I tried to write a 50,000-word novel in one month — and it wasn’t easy

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I tried to write a 50,000-word novel in one month — and it wasn’t easy

I spent the month of November trying to write a novel — and it wasn't easy.

I spent the month of November trying to write a novel — and it wasn't easy.

Kyle Chriton

I spent the month of November trying to write a novel — and it wasn't easy.

Kyle Chriton

Kyle Chriton

I spent the month of November trying to write a novel — and it wasn't easy.

By Meera Shroff

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On the first day of November, I wrote 800 words. Sounds like a lot, doesn’t it?
It wasn’t even half of my daily goal. Every night of November, I planned on writing 1,667 words a day. For someone who hadn’t tackled a creative writing project in what felt like forever, my goal seemed insane, but I really wanted to get back into creative writing, so I decided to participate in National Novel Writing Month.

But after my first day of only hitting 800 words, I wasn’t even sure whether I could make it to 10,000 words, much less 50,000. 

The nonprofit organization National Novel Writing Month, or NaNoWriMo, challenges people of all ages to write a 50,000 word novel over the course of November. Some sponsors of the competition like Scrivener, a Microsoft Word-style application with an online corkboard and story outliner, provide their services at a 50% discount as a prize for winners and a 20% discount for participants. NaNoWriMo also works with IngramSpark, an independent self-publisher, to allow participants to upload their ebook for free. For me, though, the real reward was completing a novel. 

When I sat down to write at the beginning of November, I had no idea what the plot of my novel would become or who my characters were going to be. I made everything up as I went along, infusing real-life feelings with fantastical characters that I visualized. I used various writing prompts when I got stuck, but generally, I didn’t know what was going to end up on the page before I typed it out. I ended up with a haunting fantasy story about an arrogant grave-digger, a psychic, a jeweler and a handful of nightmarish ghosts — but it didn’t stop there. I immersed myself in the world of my novel as much as I could: I wrote an old newspaper article about the villain’s backstory, I described the gravedigger’s fever dream as if I were him and I detailed not only a photo in the psychic’s wallet but who the phone number on the back of the photo calls. 

But fully immersing myself into the world of my characters wasn’t going to be possible. When it’s 10:00 p.m, you’ve still got a little bit of homework left, you went to bed late yesterday and your brain is clean out of ideas, writing a 50,000-word novel is just as hard as it sounds. 

This is where the NaNoWriMo organization steps in. Their website showed me a graph of where I should be each day if I stayed on pace. Organization leaders sent out pep talks from famous authors and organized online forums for NaNoWriMo participants to share notes. It was nice to see authors I look up to tell me a secret about writing and encourage me to keep working a little longer.

At the end of NaNoWriMo this year, I reached 25,035 words. It’s not enough for a novel, but the story I wrote has a beginning, a middle and an end. For me, that’s more important than the word count, especially because I’ll have to cut a lot of words during the editing process anyway.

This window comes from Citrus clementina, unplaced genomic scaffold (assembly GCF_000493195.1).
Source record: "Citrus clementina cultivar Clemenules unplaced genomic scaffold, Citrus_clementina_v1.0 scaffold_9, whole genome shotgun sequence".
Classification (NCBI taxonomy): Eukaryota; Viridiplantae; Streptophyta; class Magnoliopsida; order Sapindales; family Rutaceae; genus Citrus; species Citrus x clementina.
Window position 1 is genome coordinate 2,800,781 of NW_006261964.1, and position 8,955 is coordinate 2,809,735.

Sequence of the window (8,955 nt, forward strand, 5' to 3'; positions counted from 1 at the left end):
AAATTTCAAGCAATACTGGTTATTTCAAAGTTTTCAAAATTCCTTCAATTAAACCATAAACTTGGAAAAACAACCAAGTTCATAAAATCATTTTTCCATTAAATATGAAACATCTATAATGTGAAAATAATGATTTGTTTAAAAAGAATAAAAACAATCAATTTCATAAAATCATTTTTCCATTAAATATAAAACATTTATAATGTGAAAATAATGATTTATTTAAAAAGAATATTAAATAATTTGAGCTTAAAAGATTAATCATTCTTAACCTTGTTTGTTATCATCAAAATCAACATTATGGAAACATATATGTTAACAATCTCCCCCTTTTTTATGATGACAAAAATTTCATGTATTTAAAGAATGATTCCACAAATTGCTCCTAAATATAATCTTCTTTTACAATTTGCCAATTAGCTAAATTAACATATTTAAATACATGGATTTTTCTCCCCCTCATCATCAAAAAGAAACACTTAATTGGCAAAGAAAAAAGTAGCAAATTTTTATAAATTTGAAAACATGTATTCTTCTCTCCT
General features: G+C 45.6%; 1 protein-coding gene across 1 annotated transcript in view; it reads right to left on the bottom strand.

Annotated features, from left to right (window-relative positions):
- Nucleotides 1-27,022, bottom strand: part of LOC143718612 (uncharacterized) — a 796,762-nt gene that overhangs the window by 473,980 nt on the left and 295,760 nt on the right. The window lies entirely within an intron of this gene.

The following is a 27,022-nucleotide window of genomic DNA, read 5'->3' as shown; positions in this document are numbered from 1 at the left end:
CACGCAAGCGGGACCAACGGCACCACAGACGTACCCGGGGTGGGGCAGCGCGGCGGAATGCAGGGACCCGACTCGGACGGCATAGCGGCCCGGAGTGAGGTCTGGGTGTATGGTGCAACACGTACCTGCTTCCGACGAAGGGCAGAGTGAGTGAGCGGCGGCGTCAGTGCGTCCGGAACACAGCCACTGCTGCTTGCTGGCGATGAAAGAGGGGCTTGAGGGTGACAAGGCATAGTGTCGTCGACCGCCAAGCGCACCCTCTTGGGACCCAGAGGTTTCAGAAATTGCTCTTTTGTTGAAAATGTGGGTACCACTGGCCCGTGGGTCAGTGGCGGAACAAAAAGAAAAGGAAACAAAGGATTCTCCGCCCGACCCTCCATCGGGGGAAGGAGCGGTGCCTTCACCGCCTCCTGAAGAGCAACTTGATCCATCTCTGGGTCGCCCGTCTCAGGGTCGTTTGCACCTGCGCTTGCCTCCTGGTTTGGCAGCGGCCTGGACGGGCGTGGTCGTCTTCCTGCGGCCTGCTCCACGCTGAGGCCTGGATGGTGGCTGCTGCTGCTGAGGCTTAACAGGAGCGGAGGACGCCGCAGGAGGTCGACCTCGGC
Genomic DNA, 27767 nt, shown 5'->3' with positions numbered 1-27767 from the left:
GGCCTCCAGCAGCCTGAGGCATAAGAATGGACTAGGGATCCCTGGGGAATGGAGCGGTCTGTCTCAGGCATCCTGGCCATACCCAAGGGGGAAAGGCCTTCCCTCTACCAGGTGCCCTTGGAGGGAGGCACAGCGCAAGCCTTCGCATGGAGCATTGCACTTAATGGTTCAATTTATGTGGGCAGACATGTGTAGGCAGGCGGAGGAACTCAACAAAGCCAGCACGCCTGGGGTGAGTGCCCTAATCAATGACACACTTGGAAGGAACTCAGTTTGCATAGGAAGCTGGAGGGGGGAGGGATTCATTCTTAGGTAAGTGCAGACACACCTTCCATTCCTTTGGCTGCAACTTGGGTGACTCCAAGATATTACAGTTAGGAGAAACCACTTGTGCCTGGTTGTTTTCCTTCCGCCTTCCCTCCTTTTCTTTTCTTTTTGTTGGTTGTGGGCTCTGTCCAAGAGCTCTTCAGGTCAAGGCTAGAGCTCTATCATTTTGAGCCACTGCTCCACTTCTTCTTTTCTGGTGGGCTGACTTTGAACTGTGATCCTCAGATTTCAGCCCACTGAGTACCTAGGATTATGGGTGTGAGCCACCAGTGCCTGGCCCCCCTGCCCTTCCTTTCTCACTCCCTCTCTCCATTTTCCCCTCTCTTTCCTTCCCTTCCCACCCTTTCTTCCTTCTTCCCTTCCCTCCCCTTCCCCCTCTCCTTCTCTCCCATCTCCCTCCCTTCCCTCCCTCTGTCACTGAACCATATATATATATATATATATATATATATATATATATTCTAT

NaNoWriMo is a lesson in imperfection. When writing, I couldn’t cut out anything, even if I thought it was terrible. The goal of NaNoWriMo isn’t to have the perfect story, it’s just to have a story. This idea was hard for me to come to terms with — for me, it’s far too easy to come up with an idea for a story in my mind, maybe even flesh out a few plot points and characters, and then not write beyond the first scene or page. 

NaNoWriMo forced me to move past that, even if the scenes and pages I was writing weren’t nearly as good as I wanted them to be. Every time I wrote a sentence I disliked or if I was missing a piece of information, I didn’t dwell on it — I just made a note of it and moved on. Every day when I opened my Google Doc to write, I’d wrack my brain and scour the Internet for ideas. When inspiration finally struck, I’d then begin writing. 

I also learned that writing for NaNoWriMo is both much easier and much harder than it sounds. All it took was carving out an hour or so every day for writing, no matter what else was going on in my life. When my life became busy or tiring, carving out that hour became infinitely more difficult than I could’ve imagined beforehand. 

It was easy to fool myself into thinking I would catch up on words the next day. If a single day escaped me, then I had to write 3,334 words the next day. If I only made it to 800 words and then went to bed, it all caught up with me later. By day 10, I found myself with a 5,000-word deficit. By day 20, that deficit had grown to 12,000 words. 

Even though I wasn’t expecting myself to win, I’m still a little disappointed. My story exists, but it doesn’t feel like enough. My characters don’t act on their own. Only one of them even has a name. I wrote the entire thing in lowercase and I used parentheses as often as periods. It’s essentially a train wreck in the form of 41 Calibri-size-11 pages. 

But the most important thing I gained from the whole experience was that I’ve proved to myself that I can do it. I wrote 25,000 words of one story in a month, and I could do it again. That isn’t something I knew I was capable of before I started NaNoWriMo this year. NaNoWriMo is an insane challenge, but it was ultimately worth the time and work. Regardless of the quality of the end product, I created characters, settings and a story I’ll always remember.